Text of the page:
How To Create A Secular Saint – And Her Shrine

Local Essex woman Julie Cope never lived or died, but sure enough, in a peaceful Essex field you can find a building that commemorates her life in every detail. Tapestries, tiles, statues, and other objects use various symbols and imagery to communicate the story of her life: her gradual rise up Britain’s socioeconomic ladder, her marriages and children, and her untimely demise at the hands (wheel?) of a food delivery motorbike. This shrine, which doubles as a vacation home, is part of a unique series of architectural experiments being commissioned in Britain by the organization Living Architecture. Read on learn about their undertaking, the house’s design, and how it was created through a close collaboration between artist Peter Grayson and architect Charles Holland.

Link to Architectural Record Article

Top Image: A House for Essex, Photo © Jack Hobhouse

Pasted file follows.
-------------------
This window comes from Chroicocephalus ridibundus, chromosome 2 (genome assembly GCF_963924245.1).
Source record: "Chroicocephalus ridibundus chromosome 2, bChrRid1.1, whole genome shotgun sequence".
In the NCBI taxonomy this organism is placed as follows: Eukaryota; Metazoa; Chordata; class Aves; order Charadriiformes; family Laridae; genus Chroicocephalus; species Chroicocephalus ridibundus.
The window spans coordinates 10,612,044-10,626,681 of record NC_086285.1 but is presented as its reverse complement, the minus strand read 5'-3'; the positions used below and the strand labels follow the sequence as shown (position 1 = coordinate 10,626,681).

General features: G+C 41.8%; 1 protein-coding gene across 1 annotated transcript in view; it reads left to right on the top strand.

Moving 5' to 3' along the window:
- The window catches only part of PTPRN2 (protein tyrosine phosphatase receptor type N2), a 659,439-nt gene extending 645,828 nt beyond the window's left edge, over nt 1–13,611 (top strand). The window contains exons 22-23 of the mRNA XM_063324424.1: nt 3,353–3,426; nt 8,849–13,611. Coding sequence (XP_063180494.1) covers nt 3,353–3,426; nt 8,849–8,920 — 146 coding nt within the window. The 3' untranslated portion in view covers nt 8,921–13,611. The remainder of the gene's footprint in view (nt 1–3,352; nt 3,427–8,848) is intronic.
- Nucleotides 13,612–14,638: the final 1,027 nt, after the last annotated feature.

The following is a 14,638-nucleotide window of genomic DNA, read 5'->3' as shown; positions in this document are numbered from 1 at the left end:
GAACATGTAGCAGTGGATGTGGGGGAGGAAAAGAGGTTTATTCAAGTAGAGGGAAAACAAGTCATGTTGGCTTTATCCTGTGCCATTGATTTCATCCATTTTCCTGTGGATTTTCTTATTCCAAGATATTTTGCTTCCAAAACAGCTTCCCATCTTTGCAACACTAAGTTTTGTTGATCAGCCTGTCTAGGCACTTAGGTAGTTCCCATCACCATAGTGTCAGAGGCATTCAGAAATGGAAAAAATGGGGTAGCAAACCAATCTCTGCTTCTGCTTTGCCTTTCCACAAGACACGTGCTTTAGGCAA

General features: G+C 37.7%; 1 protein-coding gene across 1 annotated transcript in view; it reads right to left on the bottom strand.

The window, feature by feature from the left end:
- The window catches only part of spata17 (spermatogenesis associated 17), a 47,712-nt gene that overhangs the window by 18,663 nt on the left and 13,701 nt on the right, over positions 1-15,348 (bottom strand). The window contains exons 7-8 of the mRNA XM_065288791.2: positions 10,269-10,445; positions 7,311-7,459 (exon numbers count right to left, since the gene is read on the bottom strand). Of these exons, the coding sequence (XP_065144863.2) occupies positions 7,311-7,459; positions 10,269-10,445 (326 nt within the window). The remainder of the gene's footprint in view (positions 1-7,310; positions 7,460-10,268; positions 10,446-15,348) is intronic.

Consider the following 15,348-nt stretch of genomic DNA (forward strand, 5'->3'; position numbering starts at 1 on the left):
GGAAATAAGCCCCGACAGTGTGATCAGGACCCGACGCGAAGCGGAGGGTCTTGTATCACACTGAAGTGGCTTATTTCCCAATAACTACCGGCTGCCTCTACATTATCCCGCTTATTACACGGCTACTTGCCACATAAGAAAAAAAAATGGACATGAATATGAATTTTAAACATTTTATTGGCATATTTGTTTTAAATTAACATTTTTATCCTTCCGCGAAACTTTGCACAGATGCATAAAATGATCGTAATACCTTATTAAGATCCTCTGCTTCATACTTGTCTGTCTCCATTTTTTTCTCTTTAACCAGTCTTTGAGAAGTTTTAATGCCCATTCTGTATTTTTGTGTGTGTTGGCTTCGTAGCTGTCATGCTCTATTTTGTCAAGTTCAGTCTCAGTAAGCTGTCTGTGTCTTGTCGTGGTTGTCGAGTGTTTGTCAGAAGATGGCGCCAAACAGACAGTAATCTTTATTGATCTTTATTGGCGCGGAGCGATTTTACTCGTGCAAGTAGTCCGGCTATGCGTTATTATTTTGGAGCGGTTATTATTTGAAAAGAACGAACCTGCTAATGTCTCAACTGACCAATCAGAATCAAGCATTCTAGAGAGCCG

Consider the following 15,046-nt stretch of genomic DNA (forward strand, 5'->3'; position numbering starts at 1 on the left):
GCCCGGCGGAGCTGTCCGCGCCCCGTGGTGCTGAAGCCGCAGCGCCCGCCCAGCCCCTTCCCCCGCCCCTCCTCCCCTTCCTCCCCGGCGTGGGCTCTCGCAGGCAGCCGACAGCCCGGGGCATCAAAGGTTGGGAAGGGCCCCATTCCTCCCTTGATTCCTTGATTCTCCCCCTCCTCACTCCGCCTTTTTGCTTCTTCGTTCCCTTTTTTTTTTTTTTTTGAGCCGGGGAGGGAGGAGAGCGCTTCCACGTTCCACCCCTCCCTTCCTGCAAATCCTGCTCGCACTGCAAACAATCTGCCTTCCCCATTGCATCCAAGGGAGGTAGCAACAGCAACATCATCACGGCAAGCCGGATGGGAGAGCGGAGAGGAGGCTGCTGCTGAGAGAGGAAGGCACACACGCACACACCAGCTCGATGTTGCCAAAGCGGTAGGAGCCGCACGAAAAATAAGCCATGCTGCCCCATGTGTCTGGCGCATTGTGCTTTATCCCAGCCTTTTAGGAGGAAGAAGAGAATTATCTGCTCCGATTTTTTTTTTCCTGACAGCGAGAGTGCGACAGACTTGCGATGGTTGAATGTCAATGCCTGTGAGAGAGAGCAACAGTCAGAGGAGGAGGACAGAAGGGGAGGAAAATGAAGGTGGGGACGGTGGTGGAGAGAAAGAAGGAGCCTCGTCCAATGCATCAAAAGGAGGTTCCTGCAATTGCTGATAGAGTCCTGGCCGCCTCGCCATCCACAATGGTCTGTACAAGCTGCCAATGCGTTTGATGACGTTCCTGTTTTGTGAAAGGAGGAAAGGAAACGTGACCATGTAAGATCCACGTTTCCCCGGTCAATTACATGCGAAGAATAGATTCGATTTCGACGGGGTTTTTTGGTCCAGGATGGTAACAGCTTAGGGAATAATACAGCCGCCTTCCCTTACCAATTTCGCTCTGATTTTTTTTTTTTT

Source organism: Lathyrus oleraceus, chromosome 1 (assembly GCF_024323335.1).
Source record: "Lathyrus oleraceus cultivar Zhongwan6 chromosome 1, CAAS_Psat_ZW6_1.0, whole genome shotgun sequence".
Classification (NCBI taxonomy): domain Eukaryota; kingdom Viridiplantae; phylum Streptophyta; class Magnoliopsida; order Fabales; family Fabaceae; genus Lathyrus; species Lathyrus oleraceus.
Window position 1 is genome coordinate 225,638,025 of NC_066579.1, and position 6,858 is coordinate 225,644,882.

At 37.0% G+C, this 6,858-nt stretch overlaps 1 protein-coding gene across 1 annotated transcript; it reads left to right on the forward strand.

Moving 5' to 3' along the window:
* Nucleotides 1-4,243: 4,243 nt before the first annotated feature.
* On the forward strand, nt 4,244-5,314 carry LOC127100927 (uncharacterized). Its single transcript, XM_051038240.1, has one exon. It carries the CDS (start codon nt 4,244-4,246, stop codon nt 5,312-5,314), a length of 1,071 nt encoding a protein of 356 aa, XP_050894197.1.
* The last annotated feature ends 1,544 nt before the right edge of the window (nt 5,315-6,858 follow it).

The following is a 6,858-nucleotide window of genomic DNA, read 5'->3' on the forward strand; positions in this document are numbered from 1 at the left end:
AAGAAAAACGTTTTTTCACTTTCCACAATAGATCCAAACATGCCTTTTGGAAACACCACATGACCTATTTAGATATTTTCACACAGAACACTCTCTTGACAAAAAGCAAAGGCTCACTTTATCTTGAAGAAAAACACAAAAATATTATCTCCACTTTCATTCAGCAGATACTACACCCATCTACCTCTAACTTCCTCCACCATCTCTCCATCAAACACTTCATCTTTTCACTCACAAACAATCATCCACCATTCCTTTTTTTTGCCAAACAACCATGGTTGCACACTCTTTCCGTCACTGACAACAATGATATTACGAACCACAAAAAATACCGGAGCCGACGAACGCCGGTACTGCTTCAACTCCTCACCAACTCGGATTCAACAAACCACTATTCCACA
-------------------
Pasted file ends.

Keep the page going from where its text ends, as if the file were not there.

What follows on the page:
Norman Foster’s Sublty-Designed Winery In Bourdeaux

Contemporary architecture can be a race to be iconic and Instragrammed, which isn’t inherently bad but certainly doesn’t make for the best guiding priority in every new building. That’s why I enjoyed covering this winery designed by Lord Norman Foster’s Foster + Partners: it’s elegant and simple, blending with the two hundred year old buildings around it. But that doesn’t stop the design from having modern features, such as intricately-detailed steel hidden under its roof.

Link to the Curbed Article

Top Image: Photograph by Nigel Young / Foster + Partners via ArchDaily